EXPLORING RACIAL POLITICS IN CLARENCE BROWN’S
INTRUDER IN THE DUST (1949)
Dr. Gwenda Young
The African American writer Ralph Ellison noted that of the four “race problem” films released by Hollywood in 1949, only one, MGM’s Intruder in the Dust, “could be shown in Harlem without arousing unintended laughter.” Produced by Dore Schary, the film was a pet project for director Clarence Brown, best known for his work with Garbo in the 1930s. Born in Massachusetts but raised in the South, Brown witnessed the Atlanta riots of 1906 and remained deeply affected by them. Using archival sources and unpublished interviews with Brown and Claude Jarman (who played the role of Chick Mallison), this paper examines how Brown’s complex and ambivalent attitude to race helped shaped the production, and also investigates how it was received in the white and black press, in America and beyond.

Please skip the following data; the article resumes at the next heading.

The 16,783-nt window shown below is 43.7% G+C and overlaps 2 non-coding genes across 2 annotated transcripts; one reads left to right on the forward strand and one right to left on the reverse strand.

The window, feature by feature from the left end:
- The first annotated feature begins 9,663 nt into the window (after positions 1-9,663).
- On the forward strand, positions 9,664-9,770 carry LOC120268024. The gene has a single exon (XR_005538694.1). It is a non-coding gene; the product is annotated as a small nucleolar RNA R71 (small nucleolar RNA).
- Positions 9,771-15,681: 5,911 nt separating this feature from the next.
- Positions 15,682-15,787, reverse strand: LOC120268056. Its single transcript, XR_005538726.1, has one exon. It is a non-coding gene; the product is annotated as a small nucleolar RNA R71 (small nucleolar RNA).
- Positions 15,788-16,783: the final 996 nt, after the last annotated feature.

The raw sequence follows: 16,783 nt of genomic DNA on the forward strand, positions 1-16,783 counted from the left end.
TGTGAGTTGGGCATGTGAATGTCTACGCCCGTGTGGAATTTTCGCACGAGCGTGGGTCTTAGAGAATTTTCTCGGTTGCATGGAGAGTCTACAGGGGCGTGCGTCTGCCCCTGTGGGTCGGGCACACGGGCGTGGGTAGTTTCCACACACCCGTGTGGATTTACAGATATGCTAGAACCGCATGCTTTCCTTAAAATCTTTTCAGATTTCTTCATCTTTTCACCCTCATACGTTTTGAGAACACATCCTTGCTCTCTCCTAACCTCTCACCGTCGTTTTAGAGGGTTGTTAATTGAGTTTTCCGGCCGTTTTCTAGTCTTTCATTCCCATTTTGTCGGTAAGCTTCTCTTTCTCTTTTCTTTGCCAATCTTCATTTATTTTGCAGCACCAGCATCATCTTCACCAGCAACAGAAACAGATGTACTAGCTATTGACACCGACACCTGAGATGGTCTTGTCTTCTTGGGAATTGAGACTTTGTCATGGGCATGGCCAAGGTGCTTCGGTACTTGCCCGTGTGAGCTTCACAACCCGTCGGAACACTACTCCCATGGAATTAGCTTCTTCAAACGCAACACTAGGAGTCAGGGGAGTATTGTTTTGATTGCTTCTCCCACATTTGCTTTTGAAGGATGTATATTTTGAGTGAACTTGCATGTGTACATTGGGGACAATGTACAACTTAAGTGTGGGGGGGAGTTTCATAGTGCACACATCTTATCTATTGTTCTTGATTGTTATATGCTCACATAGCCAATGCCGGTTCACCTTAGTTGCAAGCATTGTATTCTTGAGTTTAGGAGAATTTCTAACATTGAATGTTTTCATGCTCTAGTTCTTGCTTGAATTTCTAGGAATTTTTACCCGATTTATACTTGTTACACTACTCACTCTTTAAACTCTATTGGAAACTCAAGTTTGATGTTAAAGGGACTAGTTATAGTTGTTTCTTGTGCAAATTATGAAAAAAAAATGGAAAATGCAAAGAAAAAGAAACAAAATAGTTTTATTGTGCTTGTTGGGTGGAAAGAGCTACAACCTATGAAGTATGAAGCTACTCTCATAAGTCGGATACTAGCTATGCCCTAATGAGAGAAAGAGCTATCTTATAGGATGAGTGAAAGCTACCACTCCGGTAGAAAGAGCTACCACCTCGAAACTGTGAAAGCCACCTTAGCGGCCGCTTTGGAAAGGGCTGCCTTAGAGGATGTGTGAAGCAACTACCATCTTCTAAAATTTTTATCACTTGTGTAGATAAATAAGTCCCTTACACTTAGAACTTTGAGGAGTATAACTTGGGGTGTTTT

Gwenda Young is lecturer in Film Studies in University College Cork. She has contributed articles to a range of US and European journals and to the recent collections, American Cinema of the 1920s: Themes and Variations ed. Lucy Fischer (2009) and Screening Irish America ed. Ruth Barton (2009). Her monograph on American director Clarence Brown will be published in 2013. She has also co-edited a collection (with Eibhear Walshe) on the Anglo-Irish writer, Molly Keane (2005).